In the vein of The Bad Seed, The Babadook, and We Need To Talk About Kevin comes M.O.M. (Mothers of Monsters). This bold and disturbing found-footage thriller follows a single mother struggling to make sense of her 16-year-old son’s monstrous rage. Are his violent outbursts, macabre jokes, strange rants, and blank stares just typical teen angst? Or are they signs that he is a psychopath working toward a horrific plan?
Writer/director Tucia Lyman makes her feature film debut with this twisted tale, which is told entirely through videos. You see, 42-year-old Abbey Belle (Melinda Page Hamilton) fears her son Jacob (Bailey Edwards) has the world fooled. He doesn’t fit the profile of a burgeoning psycho. He has friends, is well-liked by his teachers, and gets great grades. But at home he is a beast, trashing rooms, issuing grisly threats, and keeping his closet conspicuously locked. Desperate to prove her son is a threat, she records him to collect evidence. It begins with slapdash phone recordings, clumsily framed and often secretly filmed. Soon, Abbey escalates her efforts, hiding motion-activated spy cameras all over her home, including Jacob’s bedroom, so she can expose the truth. But is she ready to face it?
Much of the film is narrated by Abbey, who delivers frantic monologues to one nanny cam or another trying to paint the full portrait of her son’s twisted transformation from proud bedwetter to dangerous sadist. Her camera cruises over a bunch of mutilated high-heels, claiming this was his doing. She recounts his past transgressions and tries to bait him into outbursts to capture his hidden monster on tape. But along the way, Jacob—wrathful and cold as he may be—begins to shape a narrative of his own, one that posits his mother is mentally ill, off her meds, and drinking to the point of delusion. Who are we to believe?
Curiously, the film plays as if on a computer screen with a messy desktop, full of video thumbnails. An unseen viewer steadily uncovers this war between mother and son by randomly clicking on one video after another. While this narrative method may seem haphazard, it’s pretty linear in its telling. Lyman has a sly hand in the structure, moving from Abbey’s allegations to Jacob caught on tape being increasingly cruel and violent. Yet, the found footage aspect begs you to wonder whose perspective you are in. Who is watching these videos within the world of the film? Who is the audience Abbey is making them for? And what is that sound that keeps playing amid them? It’s a thick, thunking sound, almost mechanical but not quite, yet increasingly unsettlingly.
Leanly budgeted but shrewdly shot, M.O.M. (Mothers of Monsters) creates a claustrophobic feel, breaking the family home into four monitored settings, each of which feels like a cage. But who is trapped with who? Tension builds thanks to the on-camera sparring of Hamilton and Edwards. With disheveled hair, wild eyes, and a ragged tone, Hamilton plays Abbey like a woman on the verge of a nervous breakdown. She often quakes with the strain of it all. Yet Abbey is first and foremost a mother who fears and loves her son in equal measure. Hamilton captures this heartbreaking conflict with a sharp tone that repeatedly melts into soft coos, desperately trying to cajole this mother’s monster to sweetness.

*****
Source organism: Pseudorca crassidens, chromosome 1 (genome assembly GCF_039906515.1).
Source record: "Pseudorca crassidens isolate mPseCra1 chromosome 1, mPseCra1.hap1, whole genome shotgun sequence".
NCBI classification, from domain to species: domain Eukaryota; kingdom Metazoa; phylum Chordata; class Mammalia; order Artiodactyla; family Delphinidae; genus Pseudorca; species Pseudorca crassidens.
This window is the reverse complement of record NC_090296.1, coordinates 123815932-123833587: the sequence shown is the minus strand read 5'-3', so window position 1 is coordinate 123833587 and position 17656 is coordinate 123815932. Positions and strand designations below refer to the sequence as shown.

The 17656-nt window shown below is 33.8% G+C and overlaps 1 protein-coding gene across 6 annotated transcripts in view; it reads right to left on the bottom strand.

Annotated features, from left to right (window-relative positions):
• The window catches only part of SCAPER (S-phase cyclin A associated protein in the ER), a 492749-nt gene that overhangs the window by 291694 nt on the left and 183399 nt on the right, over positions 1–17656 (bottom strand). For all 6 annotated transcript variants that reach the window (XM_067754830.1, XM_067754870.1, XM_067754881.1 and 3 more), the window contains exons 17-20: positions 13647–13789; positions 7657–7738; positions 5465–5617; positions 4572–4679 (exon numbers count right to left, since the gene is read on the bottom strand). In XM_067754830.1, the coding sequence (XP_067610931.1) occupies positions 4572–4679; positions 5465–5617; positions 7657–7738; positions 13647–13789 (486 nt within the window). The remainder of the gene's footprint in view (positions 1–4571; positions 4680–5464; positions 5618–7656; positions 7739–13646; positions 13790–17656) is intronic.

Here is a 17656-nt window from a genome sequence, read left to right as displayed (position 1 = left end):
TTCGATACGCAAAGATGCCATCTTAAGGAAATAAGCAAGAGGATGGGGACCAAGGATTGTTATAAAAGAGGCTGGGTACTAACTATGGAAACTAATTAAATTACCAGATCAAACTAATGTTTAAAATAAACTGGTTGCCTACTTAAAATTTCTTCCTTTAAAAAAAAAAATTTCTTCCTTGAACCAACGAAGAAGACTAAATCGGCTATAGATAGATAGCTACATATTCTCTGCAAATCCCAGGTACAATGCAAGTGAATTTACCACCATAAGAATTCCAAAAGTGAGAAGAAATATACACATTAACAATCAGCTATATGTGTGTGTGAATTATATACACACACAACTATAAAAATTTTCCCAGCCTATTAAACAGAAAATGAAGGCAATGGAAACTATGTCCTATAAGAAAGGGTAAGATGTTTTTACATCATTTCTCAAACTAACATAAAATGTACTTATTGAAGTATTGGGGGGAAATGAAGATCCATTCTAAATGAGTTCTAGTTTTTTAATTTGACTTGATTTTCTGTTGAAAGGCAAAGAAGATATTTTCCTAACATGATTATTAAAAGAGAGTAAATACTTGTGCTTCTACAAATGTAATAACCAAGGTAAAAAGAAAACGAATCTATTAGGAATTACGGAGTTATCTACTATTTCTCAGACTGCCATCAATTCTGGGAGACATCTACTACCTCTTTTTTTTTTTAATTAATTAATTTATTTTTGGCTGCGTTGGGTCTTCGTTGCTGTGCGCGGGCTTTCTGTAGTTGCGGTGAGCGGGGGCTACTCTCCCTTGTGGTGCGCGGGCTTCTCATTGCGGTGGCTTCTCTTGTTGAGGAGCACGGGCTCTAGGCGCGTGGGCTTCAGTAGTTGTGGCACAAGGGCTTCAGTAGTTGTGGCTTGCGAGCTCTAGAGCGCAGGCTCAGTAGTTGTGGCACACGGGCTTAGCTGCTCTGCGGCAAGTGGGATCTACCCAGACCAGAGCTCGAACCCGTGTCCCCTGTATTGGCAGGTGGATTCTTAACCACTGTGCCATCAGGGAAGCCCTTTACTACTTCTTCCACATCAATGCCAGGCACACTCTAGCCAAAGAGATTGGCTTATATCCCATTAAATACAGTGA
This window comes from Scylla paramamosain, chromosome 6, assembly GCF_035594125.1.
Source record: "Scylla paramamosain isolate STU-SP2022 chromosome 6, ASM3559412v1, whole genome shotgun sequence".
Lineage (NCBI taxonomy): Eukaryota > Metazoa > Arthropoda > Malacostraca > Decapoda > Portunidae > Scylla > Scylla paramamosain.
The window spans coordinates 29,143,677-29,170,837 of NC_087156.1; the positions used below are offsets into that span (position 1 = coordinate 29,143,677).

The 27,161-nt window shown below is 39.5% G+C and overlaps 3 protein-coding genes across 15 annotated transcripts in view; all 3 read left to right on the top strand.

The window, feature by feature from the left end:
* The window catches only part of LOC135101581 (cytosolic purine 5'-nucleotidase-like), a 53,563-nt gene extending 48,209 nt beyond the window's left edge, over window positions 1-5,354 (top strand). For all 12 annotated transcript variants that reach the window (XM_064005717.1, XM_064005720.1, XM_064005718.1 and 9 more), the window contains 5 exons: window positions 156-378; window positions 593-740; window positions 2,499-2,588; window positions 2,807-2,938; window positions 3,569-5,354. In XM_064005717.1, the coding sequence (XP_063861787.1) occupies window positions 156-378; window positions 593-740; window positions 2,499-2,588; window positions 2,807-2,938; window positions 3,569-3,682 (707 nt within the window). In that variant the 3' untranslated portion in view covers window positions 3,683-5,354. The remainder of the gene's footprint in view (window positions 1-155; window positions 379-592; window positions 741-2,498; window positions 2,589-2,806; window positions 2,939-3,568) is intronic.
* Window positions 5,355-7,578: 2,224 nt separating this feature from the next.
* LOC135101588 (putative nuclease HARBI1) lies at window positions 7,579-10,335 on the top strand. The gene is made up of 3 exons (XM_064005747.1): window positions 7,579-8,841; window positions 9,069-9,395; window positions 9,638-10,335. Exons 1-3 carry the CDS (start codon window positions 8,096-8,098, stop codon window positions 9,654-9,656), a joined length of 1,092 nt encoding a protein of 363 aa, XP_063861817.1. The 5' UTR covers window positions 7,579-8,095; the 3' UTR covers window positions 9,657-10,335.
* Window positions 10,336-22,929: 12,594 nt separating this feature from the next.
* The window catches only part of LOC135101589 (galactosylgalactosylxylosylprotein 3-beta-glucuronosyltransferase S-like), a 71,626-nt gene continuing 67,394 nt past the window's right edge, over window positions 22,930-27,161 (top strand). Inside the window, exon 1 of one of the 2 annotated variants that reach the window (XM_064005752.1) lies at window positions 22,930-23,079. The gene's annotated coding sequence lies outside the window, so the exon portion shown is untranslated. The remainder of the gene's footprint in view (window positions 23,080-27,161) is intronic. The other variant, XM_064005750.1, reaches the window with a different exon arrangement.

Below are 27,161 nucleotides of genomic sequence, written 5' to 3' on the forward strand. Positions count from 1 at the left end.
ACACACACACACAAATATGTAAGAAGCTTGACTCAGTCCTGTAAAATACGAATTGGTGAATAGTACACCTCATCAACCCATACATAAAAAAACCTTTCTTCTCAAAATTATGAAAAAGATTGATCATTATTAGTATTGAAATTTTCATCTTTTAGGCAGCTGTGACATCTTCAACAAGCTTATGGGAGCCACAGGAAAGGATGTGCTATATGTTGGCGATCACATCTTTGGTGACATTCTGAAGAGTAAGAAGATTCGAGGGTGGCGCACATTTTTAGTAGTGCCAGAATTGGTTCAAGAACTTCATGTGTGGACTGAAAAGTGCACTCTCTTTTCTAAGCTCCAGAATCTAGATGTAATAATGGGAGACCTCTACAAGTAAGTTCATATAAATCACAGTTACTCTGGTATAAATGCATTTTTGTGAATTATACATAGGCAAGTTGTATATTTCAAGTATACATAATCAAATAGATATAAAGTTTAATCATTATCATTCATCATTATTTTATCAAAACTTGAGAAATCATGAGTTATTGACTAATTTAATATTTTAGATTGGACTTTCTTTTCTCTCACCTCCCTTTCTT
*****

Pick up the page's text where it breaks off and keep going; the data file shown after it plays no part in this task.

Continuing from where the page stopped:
Edwards gives her no warmth in return. His eyes stare is dark, focused, and scorching, whether it’s turned at his mother or at the lens of a hidden camera he’s uncovered. His mouth knits into crooked grins and tight, intimidating frowns. His laugh is a bark, cold and mocking. Where Hamilton’s performance is grounded in parental stress, Edwards leans into the theatricality of teen angst, painting Jacob as a caricature of male rage and juvenile recklessness. Lyman’s hints that Abbey may be an unreliable narrator suggest this portrait of Jacob is incomplete. Which once more makes watching the film and interactive experience as we’re asked to untangle speculation and projection from hard truths.
Like most found footage movies, the journey can get a bit wonky, limited by the angles narratively established and the simple logic of “who would carry a camera when this horrible thing is happening!?” (See Cloverfield.) However, Lyman avoids the pitfalls of the subgenre by turning her established cameras into tools for the estranged mother and son to communicate. They can’t talk face to face because of so much bad blood, but the distance of the screen allows them to open up as they never have before. Plus, it gives both Hamilton and Edwards to focus their intensity right down the barrel of the lens and right at us. You will squirm.
Through this toxic mother-son tale, M.O.M. (Mothers of Monsters) explores the fear of school shootings, the hell of being a teenager, and the madness of being a parent. All of which culminate into a third act that is sharply horrifying and undeniably haunting. All told, this is a solidly scary thriller. Yet what’s most impressive is how Lyman thoughtfully structured the story, cinematography, and performances to do so much with a low budget. Simply put, this gritty indie is a diamond in the rough, and horror fans should seek it out.
M.O.M. (Mothers of Monsters) opens in Los Angeles on March 13.